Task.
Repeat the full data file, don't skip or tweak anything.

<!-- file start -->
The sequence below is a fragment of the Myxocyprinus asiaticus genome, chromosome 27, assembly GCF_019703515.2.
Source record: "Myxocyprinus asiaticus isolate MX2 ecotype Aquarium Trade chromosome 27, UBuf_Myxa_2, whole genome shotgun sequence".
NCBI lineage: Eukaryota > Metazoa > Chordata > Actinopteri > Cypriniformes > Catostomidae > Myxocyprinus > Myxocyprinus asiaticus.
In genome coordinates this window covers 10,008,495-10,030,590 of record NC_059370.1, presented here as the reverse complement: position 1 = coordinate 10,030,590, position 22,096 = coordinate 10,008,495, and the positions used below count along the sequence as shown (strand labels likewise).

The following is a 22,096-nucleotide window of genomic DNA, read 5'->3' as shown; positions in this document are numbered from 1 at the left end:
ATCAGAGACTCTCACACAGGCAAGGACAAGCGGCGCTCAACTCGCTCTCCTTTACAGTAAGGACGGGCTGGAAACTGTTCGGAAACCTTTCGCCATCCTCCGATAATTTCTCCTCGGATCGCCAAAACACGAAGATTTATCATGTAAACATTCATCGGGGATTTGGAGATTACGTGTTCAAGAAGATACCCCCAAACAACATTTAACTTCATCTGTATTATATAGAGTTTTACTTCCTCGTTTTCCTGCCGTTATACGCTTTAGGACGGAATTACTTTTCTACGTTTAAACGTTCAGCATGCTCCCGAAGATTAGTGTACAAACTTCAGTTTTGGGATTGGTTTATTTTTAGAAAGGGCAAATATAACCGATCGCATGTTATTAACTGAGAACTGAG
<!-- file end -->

The sequence below is a fragment of the Myxocyprinus asiaticus genome, chromosome 27, assembly GCF_019703515.2.
Source record: "Myxocyprinus asiaticus isolate MX2 ecotype Aquarium Trade chromosome 27, UBuf_Myxa_2, whole genome shotgun sequence".
NCBI lineage: Eukaryota > Metazoa > Chordata > Actinopteri > Cypriniformes > Catostomidae > Myxocyprinus > Myxocyprinus asiaticus.
In genome coordinates this window covers 10,008,495-10,030,590 of record NC_059370.1, presented here as the reverse complement: position 1 = coordinate 10,030,590, position 22,096 = coordinate 10,008,495, and the positions used below count along the sequence as shown (strand labels likewise).

The following is a 22,096-nucleotide window of genomic DNA, read 5'->3' as shown; positions in this document are numbered from 1 at the left end:
ATCAGAGACTCTCACACAGGCAAGGACAAGCGGCGCTCAACTCGCTCTCCTTTACAGTAAGGACGGGCTGGAAACTGTTCGGAAACCTTTCGCCATCCTCCGATAATTTCTCCTCGGATCGCCAAAACACGAAGATTTATCATGTAAACATTCATCGGGGATTTGGAGATTACGTGTTCAAGAAGATACCCCCAAACAACATTTAACTTCATCTGTATTATATAGAGTTTTACTTCCTCGTTTTCCTGCCGTTATACGCTTTAGGACGGAATTACTTTTCTACGTTTAAACGTTCAGCATGCTCCCGAAGATTAGTGTACAAACTTCAGTTTTGGGATTGGTTTATTTTTAGAAAGGGCAAATATAACCGATCGCATGTTATTAACTGAGAACTGAG